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Good evening all! I've been an ASM for about a year now, and was selected to take on the SM role starting In a couple days. At our last outing, we barely had enough room in the suburban for 3 scouts and all their gear, plus all the patrol boxes. My immediate response was to buy a 7'x14' v-nose tandem that I could multi-purpose (troop camp, motorcycling, personal camp outs, church cleanup...). In my search for troop trailer design ideas, I found your thread. Adding in my two cents, I would have to say 'opportunity cost.' Although our troop is led by the scouts, opportunities are typically provided by the adults. As the new SM, I want to ensue every scout has the opportunity to attend outings, regardless of what kind of outing they decide on. I appreciate the perspectives everyone has, and for sharing them. My take away is that the trailer should not to be used for permanent storage. They can load what they need, take it back home with them, and patrol boxes go back in storage. Hopefully this brings the pendulum back towards the middle, and increases the scouts opportunities to attend, to learn, and to become leaders. If anyone has some pics of good storage designs, it would be appreciated. My initial thought is three shelves on each side, each pinning the other against the walls so it does not have to be nailed down. I would think a modular design which could be customized to the their activity (camping, hiking, biking...) would be ideal.
Sometimes packing it in tight is the way to go. Others, not. If you keep interacting with the boys about the design, and how this "tool" should be used, it will be a great experience for the lot of you.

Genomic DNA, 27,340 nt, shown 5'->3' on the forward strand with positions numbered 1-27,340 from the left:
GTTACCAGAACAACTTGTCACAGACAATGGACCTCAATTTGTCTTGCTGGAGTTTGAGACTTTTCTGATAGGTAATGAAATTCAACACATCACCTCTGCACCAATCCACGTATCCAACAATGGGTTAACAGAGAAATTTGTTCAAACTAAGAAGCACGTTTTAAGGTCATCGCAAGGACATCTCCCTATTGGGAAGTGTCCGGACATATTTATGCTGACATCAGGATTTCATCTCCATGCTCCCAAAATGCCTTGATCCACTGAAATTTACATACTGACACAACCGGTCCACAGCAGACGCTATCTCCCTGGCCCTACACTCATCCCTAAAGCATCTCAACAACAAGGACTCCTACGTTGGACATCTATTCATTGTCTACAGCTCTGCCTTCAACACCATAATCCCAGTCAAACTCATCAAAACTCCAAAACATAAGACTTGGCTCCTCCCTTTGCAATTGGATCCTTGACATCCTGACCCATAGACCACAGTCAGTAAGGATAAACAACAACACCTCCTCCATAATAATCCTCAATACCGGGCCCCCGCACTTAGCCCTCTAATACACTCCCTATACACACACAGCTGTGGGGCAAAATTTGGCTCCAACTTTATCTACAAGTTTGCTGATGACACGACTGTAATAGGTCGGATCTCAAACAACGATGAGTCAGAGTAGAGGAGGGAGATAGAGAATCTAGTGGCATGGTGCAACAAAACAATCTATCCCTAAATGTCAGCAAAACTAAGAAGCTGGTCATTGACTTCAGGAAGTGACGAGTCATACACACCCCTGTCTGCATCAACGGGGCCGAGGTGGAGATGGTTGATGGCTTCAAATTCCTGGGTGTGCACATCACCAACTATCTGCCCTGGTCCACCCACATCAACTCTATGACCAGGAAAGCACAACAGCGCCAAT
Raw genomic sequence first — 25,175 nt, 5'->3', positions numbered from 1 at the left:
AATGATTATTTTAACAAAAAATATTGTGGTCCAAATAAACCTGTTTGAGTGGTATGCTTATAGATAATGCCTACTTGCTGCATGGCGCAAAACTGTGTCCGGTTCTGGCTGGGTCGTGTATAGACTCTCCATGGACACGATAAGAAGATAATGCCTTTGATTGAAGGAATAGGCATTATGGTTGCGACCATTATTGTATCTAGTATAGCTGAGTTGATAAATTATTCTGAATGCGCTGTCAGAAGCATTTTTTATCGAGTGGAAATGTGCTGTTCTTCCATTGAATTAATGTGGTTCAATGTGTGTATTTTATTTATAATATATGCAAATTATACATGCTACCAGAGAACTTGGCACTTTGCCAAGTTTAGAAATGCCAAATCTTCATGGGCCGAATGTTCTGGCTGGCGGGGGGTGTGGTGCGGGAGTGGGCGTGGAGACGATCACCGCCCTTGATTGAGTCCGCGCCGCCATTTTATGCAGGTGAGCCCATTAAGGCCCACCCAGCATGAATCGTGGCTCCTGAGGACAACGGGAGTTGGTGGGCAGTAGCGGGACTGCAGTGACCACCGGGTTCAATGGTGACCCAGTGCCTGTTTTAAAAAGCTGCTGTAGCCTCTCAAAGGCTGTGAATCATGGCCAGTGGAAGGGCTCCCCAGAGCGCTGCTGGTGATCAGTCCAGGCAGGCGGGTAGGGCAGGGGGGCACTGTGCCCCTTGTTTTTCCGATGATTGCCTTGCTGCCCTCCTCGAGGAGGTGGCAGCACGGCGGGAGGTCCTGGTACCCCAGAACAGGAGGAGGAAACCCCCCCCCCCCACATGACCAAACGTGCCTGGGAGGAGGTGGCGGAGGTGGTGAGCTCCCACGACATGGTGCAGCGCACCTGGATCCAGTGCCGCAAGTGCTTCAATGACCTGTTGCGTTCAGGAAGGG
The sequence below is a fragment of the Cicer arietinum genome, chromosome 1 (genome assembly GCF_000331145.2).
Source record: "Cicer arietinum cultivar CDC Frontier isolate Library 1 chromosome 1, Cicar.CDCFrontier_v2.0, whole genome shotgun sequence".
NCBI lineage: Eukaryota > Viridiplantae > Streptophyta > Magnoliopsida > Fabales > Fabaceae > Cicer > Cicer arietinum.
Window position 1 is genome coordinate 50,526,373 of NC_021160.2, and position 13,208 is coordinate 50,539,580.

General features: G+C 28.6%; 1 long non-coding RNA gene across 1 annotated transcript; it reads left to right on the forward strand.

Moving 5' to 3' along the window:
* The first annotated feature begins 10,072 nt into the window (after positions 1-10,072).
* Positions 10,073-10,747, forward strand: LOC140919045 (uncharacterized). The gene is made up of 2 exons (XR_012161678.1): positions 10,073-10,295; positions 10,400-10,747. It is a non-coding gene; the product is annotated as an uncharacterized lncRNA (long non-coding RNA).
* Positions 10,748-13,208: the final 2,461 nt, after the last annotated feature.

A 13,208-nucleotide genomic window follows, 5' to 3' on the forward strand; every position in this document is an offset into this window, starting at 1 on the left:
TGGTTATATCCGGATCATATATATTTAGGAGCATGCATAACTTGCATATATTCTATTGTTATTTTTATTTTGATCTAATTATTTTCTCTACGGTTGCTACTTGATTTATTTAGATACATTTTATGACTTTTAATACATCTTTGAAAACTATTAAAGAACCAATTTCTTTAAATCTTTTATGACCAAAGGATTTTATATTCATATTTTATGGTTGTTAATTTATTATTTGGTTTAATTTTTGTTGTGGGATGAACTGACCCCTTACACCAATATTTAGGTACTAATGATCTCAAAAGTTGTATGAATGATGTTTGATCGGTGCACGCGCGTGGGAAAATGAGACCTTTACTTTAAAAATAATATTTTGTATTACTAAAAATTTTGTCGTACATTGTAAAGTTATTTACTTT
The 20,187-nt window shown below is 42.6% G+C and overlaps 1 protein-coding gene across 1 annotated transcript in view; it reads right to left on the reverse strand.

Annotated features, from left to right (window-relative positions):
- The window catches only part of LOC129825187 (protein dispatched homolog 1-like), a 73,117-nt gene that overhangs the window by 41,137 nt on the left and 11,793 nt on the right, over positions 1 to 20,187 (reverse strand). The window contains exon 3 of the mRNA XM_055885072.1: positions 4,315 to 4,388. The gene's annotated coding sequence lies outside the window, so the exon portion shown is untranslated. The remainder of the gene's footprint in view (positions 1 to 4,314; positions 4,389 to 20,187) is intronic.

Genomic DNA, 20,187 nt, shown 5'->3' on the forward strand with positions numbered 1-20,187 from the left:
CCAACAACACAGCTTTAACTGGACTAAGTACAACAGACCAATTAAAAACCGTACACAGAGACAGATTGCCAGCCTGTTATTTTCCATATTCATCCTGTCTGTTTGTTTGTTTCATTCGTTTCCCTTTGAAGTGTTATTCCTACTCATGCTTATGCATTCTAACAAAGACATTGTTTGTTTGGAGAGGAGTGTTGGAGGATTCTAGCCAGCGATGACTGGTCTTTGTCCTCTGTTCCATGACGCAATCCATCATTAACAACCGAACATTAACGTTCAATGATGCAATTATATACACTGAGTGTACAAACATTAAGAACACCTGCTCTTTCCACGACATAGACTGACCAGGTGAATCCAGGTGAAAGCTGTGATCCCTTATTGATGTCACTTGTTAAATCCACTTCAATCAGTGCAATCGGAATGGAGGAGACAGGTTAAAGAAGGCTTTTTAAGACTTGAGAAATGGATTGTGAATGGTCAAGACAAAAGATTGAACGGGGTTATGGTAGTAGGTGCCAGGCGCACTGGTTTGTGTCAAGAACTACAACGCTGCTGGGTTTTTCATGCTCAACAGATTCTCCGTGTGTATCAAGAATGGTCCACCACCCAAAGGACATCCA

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Good evening all! I've been an ASM for about a year now, and was selected to take on the SM role starting In a couple days. At our last outing, we barely had enough room in the suburban for 3 scouts and all their gear, plus all the patrol boxes. My immediate response was to buy a 7'x14' v-nose tandem that I could multi-purpose (troop camp, motorcycling, personal camp outs, church cleanup...). In my search for troop trailer design ideas, I found your thread. Adding in my two cents, I would have to say 'opportunity cost.' Although our troop is led by the scouts, opportunities are typically provided by the adults. As the new SM, I want to ensue every scout has the opportunity to attend outings, regardless of what kind of outing they decide on. I appreciate the perspectives everyone has, and for sharing them. My take away is that the trailer should not to be used for permanent storage. They can load what they need, take it back home with them, and patrol boxes go back in storage. Hopefully this brings the pendulum back towards the middle, and increases the scouts opportunities to attend, to learn, and to become leaders. If anyone has some pics of good storage designs, it would be appreciated. My initial thought is three shelves on each side, each pinning the other against the walls so it does not have to be nailed down. I would think a modular design which could be customized to the their activity (camping, hiking, biking...) would be ideal.
You hit the nail on that. (Pun intended). Another learning opportunity for the scouts. Have to figure out which merit badge that can be applied to.

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Just don't put too many permanent storage shelves and boxes in the trailer. You will lose all of your versatility.